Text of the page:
The Tax Office has released further findings that reveal cash-only businesses could be missing out on a significant chunk of revenue simply by not offering customers the option of electronic payment.
An ‘inconvenience’ was the most popular word consumers surveyed in the study used to describe when a business does not provide the option to pay via card.
Cash-only may also be having a direct effect on the business’s reputation. The results determined that Australian customers are twice as likely to perceive ‘cash-only’ as negative rather than positive – with many respondents questioning whether the business is honest and paying less tax (regardless of whether this may be fact or fiction).
While change may be difficult, cash-only businesses might like to consider the benefits that exist with no longer operating in cash. For instance, electronic tap-and-go payments take less time and cost around 9 cents less than payments made in cash.
By providing electronic payment only, a business can find it easier to keep more accurate record-keeping as well as help them to meet their tax and super obligations.
Employers are being reminded by the Australian Tax Office (ATO) not to forget that along with permanent residents; temporary residents are also entitled to super guarantee (SG).
In most cases, an employer will be required to pay SG on top of their employee’s wages (temporary residents included) if they pay them $450.00 or more before tax in a calendar month.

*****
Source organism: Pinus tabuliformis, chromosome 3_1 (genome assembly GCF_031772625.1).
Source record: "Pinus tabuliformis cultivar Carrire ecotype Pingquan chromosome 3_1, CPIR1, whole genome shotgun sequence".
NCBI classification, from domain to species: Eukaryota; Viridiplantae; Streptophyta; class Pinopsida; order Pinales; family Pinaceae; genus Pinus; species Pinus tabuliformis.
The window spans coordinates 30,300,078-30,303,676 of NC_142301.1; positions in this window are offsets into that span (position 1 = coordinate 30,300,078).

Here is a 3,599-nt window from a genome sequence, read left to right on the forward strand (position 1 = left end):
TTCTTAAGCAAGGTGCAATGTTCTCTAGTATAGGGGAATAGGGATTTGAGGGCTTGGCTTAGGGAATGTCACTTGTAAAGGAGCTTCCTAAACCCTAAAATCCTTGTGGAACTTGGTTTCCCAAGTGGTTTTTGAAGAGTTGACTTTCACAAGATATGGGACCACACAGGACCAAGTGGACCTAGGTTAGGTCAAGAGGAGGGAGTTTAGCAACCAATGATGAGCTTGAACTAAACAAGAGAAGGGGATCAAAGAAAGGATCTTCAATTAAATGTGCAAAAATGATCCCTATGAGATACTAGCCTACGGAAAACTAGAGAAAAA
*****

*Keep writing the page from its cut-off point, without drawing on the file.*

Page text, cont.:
Providing the temporary resident has met all the requirements, they can submit their claim for the super that their employer has paid as a ‘department Australian superannuation payment’ (DASP) once they have left Australia.
The ATO is encouraging employers to notify their temporary resident workers of the DASP application as it will be easier for these individuals to get the required supporting documents certified in Australia and then lodge once they have left the country.
The Tax Office has confirmed the rate for work-related car expenses will rise to 68 cents per kilometre for the income year beginning 1 July 2018.
The new rate will affect those eligible individuals who elect the cents per kilometre method when calculating the income tax deductions for their work-related car expenses for the 2018-19 income year. This rate also applies to the following income years until the Commissioner of Taxation deems it should be varied (these rates are reviewed each year).
Taxpayers working out their car expenses for the 2015-16 year, 2016-17 year and the 2017-18 year should remember that the previous rate of 66 cents per kilometre still applies to their calculations.
When selecting the cents per kilometre method, eligible individuals:
- are not required to supply the ATO with written evidence of how many kilometres they have travelled;
- may need to show how they worked out their business kilometres calculations;
- cannot claim more than 5,000 business kilometres per car;
- and cannot make a separate claim for depreciation of the car’s value.
It is also important to note that the amount will take into account all the vehicle running expenses.